I see some complain that the film is too slow or boring, but this just boggles me. Sure, the middle half of the film is comprised of nothing but jokes, but how can you discredit a film that has such spectacular action scenes by calling it boring? Armour of God has two of my favorite action scenes ever. First, the car chase in the middle part of the film. It’s not on the level of Bullit or The French Connection, but it doesn’t try to be. It’s more over the top, and is just cool all around. Maybe I’m biased because of my love for watching people wreck on motorbikes, but I hold to the belief that all men, no matter what their creed can sit back and enjoy a man flying off a motorbike and off a cliff. Good old fashioned fun. The other insane action scene is really just a string of action scenes. When Jackie heads back to the cave at the end of the film, it’s almost non-stop action for fifteen minutes. Jackie’s stunt team walks away brutalized by the end of the finale. People flip off tables landing on their heads, Jackie sweeps some dude (dressed like a woman) in mid air and he does a front flip landing face first into the dirt and I won’t even spoil the ending for you. One of Jackie’s most outrageous stunts, even today.

The film isn’t perfect of course, no great film ever is, but I don’t think it’s deserving of the vile I see spewed forth about it. The middle half of the film does slow down quite a bit, and if you aren’t entertained by Chan’s humor this will most likely kill you. It almost resorts to gag after gag, but thankfully action scenes are dispersed in between all the humor and helps pick the film back up. I didn’t particularly like the western (Spanish?) girl who plays opposite Jackie or even Alan Tam, not because I thought either actor gave too bad of a performance (granted, the girl’s performance doesn’t deserve any kind of write up), but because neither had any effect on the movie for me personally. Both were just harmless, in other words: not interesting. Jackie is the one and only star in this picture show ladies and gentleman, although I would have preferred a little more Rosamund Kwan. She’s just so darn cute. Jackie is the only person with a spotlight here, not because he’s a ballhog, he’s just the only one with real charisma. His arrogance in the film never walks the line of being annoying, which can almost kill a film if played too hammy. Jackie is just right in his role, at some points full of himself, at some points full of BS. How can you not like this man?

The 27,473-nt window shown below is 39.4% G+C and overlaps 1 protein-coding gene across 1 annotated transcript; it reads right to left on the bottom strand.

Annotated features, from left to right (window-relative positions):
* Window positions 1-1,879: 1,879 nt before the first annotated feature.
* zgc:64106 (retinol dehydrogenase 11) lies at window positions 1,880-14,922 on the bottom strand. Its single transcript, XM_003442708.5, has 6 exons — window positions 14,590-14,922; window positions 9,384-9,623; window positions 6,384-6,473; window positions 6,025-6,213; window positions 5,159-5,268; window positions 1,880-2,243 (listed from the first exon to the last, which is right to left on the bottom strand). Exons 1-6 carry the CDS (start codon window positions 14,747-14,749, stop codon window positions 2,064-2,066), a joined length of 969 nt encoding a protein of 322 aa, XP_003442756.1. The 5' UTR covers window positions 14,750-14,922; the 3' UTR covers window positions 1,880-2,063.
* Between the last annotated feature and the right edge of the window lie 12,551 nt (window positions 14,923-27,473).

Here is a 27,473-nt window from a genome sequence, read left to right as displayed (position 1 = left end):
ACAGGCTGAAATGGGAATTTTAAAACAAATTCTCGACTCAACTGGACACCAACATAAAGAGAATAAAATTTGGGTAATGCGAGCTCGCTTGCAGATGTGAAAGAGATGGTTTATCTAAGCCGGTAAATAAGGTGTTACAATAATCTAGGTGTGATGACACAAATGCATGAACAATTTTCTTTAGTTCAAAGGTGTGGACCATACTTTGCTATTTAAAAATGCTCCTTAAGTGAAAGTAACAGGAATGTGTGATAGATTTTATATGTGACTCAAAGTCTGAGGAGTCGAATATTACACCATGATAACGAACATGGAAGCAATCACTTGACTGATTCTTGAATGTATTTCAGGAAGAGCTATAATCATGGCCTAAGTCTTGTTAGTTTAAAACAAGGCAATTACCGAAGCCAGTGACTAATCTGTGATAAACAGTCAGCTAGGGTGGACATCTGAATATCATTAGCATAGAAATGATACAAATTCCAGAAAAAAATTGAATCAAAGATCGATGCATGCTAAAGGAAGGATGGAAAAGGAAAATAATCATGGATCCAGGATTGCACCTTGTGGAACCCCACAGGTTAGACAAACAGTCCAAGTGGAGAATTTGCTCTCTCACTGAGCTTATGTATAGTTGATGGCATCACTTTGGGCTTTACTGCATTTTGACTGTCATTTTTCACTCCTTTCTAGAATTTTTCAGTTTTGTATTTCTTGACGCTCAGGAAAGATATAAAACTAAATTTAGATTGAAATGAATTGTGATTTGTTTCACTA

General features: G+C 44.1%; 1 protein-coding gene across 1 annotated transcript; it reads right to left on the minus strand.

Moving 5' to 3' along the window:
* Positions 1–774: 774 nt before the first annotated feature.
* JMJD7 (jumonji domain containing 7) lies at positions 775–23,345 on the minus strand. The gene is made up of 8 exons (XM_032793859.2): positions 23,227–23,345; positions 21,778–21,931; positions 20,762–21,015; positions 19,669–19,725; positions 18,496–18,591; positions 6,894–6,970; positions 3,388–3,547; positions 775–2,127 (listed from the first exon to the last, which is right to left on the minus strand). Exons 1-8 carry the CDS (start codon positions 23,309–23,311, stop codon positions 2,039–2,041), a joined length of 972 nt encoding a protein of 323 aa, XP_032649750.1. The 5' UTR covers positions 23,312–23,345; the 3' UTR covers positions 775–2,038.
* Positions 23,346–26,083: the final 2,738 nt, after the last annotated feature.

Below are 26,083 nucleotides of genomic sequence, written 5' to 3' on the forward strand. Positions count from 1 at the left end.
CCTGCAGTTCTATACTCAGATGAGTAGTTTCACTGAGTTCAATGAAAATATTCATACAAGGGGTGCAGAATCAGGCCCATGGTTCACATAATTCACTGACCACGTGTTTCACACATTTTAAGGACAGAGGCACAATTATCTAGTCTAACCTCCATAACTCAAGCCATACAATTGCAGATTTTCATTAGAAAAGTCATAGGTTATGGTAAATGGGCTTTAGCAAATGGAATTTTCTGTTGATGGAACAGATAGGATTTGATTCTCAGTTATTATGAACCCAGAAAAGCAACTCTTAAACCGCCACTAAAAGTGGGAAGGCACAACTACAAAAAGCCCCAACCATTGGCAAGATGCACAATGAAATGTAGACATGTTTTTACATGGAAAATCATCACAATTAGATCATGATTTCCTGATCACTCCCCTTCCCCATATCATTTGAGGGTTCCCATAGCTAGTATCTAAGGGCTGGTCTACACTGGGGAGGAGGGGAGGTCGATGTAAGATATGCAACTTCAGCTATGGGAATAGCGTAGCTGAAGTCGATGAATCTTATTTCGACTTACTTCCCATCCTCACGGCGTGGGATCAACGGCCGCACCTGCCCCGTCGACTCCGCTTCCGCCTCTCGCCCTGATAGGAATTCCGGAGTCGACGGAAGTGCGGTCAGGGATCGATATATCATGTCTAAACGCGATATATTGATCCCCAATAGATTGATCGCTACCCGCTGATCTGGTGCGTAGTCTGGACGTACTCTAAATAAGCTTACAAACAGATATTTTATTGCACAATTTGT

The Conclusion
Let’s just fill out a little questionnaire here: Do you like action? Do you like Jackie Chan? Do you like watching Jackie Chan fall from trees smashing a hole in his head after a stunt goes wrong? Well, if you answered yes to any of the above questions, then you’ll love Armour of God! Chan’s older films are already a niche audience, but AOG seems to have dug a smaller and more compact niche inside the already existent niche. You’ll either love it or you’ll hate it, but at the least you can appreciate the injuries Chan and his team inflict upon themselves, just to entertain all of us.



Antropohagus

Posted by Josh Samford On June - 28 - 2008